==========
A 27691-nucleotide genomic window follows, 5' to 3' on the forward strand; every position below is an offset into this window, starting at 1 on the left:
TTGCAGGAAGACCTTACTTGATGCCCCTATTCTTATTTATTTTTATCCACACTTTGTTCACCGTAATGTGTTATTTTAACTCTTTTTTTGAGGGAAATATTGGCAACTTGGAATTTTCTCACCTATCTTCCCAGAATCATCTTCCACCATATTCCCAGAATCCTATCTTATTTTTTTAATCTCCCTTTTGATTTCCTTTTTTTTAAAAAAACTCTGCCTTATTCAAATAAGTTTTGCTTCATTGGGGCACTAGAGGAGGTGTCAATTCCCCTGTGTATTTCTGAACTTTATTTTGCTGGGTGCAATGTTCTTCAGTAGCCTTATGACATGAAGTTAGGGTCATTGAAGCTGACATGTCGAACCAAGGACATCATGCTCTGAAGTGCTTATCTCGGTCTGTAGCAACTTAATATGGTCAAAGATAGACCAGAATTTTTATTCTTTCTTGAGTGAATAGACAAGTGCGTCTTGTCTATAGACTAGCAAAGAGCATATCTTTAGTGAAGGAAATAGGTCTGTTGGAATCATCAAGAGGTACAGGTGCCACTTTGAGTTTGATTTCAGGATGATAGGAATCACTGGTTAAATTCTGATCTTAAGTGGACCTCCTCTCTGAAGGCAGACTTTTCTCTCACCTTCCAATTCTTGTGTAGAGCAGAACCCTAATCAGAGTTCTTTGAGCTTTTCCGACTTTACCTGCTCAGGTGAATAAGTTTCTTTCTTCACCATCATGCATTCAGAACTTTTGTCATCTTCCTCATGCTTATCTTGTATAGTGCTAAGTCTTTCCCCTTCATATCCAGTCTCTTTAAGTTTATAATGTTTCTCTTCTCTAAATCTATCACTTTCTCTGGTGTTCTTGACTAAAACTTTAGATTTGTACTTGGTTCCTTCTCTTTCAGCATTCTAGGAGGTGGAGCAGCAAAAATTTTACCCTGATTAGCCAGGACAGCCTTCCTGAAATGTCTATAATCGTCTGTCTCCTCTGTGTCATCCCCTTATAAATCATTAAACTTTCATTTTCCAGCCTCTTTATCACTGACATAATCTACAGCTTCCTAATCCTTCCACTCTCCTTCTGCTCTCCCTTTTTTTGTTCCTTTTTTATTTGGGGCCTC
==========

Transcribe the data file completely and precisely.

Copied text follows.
A 27691-nucleotide genomic window follows, 5' to 3' on the forward strand; every position below is an offset into this window, starting at 1 on the left:
TTGCAGGAAGACCTTACTTGATGCCCCTATTCTTATTTATTTTTATCCACACTTTGTTCACCGTAATGTGTTATTTTAACTCTTTTTTTGAGGGAAATATTGGCAACTTGGAATTTTCTCACCTATCTTCCCAGAATCATCTTCCACCATATTCCCAGAATCCTATCTTATTTTTTTAATCTCCCTTTTGATTTCCTTTTTTTTAAAAAAACTCTGCCTTATTCAAATAAGTTTTGCTTCATTGGGGCACTAGAGGAGGTGTCAATTCCCCTGTGTATTTCTGAACTTTATTTTGCTGGGTGCAATGTTCTTCAGTAGCCTTATGACATGAAGTTAGGGTCATTGAAGCTGACATGTCGAACCAAGGACATCATGCTCTGAAGTGCTTATCTCGGTCTGTAGCAACTTAATATGGTCAAAGATAGACCAGAATTTTTATTCTTTCTTGAGTGAATAGACAAGTGCGTCTTGTCTATAGACTAGCAAAGAGCATATCTTTAGTGAAGGAAATAGGTCTGTTGGAATCATCAAGAGGTACAGGTGCCACTTTGAGTTTGATTTCAGGATGATAGGAATCACTGGTTAAATTCTGATCTTAAGTGGACCTCCTCTCTGAAGGCAGACTTTTCTCTCACCTTCCAATTCTTGTGTAGAGCAGAACCCTAATCAGAGTTCTTTGAGCTTTTCCGACTTTACCTGCTCAGGTGAATAAGTTTCTTTCTTCACCATCATGCATTCAGAACTTTTGTCATCTTCCTCATGCTTATCTTGTATAGTGCTAAGTCTTTCCCCTTCATATCCAGTCTCTTTAAGTTTATAATGTTTCTCTTCTCTAAATCTATCACTTTCTCTGGTGTTCTTGACTAAAACTTTAGATTTGTACTTGGTTCCTTCTCTTTCAGCATTCTAGGAGGTGGAGCAGCAAAAATTTTACCCTGATTAGCCAGGACAGCCTTCCTGAAATGTCTATAATCGTCTGTCTCCTCTGTGTCATCCCCTTATAAATCATTAAACTTTCATTTTCCAGCCTCTTTATCACTGACATAATCTACAGCTTCCTAATCCTTCCACTCTCCTTCTGCTCTCCCTTTTTTTGTTCCTTTTTTATTTGGGGCCTC